Stressful Eating: Life with Food Allergies
By Mike Howie
The world can be a stressful place when you have a food allergy or sensitivity. Nut allergies are particularly common, causing affected people to avoid a variety of foods. Most obviously, there are the nuts themselves, which are commonly included in everything from snack packs to salads. But nuts are used in several other foods, too: French fries are often cooked in peanut oil, many vegetarian milk and butter substitutes use almonds, and a whole range of sweets are made with equipment used to process nuts.
Depending on the severity of an individual’s allergy, accidental exposure can lead to a variety of consequences. For someone with a mild allergy, a small exposure may only lead to itching or hives. But for someone with a more severe allergy, that same small exposure may cause breathing difficulties or even anaphylaxis. In theory, it may seem easy to avoid foods that cause allergic reactions. But it can be much harder in practice, and it can be particularly stressful for kids, teens, and their parents.
While it’s wise to be cautious, the stress and anxiety of avoiding allergens can lead to isolation. For one elementary school boy, the safest way to eat lunch was to sit at a nut-free table. That meant being removed from his friends who may have brought peanut butter and jelly sandwiches. The isolation eventually became too much, and he chose to sit with his friends even though it made him nervous. But he was cautious and open with his them, asking them not to get too close and to wash their hands after eating.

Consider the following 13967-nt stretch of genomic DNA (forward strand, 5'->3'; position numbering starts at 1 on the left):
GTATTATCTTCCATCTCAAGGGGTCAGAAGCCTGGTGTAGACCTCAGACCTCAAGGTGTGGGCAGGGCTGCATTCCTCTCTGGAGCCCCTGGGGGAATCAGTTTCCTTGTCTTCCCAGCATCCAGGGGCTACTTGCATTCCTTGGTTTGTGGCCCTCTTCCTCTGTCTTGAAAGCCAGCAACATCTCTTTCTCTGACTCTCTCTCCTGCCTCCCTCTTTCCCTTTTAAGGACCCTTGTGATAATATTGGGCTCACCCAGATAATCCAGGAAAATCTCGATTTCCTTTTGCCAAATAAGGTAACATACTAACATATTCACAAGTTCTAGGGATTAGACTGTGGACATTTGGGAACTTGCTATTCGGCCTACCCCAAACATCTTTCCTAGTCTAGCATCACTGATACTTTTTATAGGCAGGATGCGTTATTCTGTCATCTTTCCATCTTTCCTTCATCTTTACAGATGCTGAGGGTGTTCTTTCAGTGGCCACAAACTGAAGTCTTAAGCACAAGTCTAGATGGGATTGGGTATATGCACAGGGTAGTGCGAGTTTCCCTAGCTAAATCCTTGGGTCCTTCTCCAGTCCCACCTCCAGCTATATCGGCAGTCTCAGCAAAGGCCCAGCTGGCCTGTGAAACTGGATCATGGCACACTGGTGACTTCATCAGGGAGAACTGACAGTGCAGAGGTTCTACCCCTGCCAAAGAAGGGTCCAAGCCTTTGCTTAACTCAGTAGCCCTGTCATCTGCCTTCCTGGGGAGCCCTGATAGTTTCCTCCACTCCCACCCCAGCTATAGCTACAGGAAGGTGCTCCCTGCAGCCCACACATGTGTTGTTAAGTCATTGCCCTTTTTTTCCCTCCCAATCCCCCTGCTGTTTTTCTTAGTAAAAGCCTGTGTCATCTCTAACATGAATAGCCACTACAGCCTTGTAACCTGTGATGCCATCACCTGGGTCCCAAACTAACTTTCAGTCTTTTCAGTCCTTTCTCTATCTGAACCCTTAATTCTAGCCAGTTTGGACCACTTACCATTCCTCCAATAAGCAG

What’s worse is when people don’t understand how serious a food allergy can be. In some cases, family members don’t realize what can happen if someone is exposed to food they’re allergic to. In fact, one teen recalls being chased with peanut butter ice cream as a child. He told his relative that he was allergic, but she still insisted that he try a bite.
Food allergies can even make some people not want to eat at all. After accidentally eating a walnut and having a severe reaction, one girl hardly ate for months and became obsessive about checking food labels.
Thankfully, the world is slowly becoming more conscious of and hospitable toward people with food allergies. Airlines no longer serve peanuts as in-flight snacks. Schools provide strict guidelines for what foods can be provided for class treats. And manufacturers are making stronger efforts to clearly label foods that contain potential allergens.
But it’s still important for individuals with food allergies, even children, to advocate for their own safety in daily life. That may mean asking restaurant staff how the food is made or carrying auto-injectable epinephrine every day. And, of course, it means being aware of foods that pose potential threats.
- What types of food allergies have you encountered?
- Take a look at the food in your kitchen. How many include potential allergens?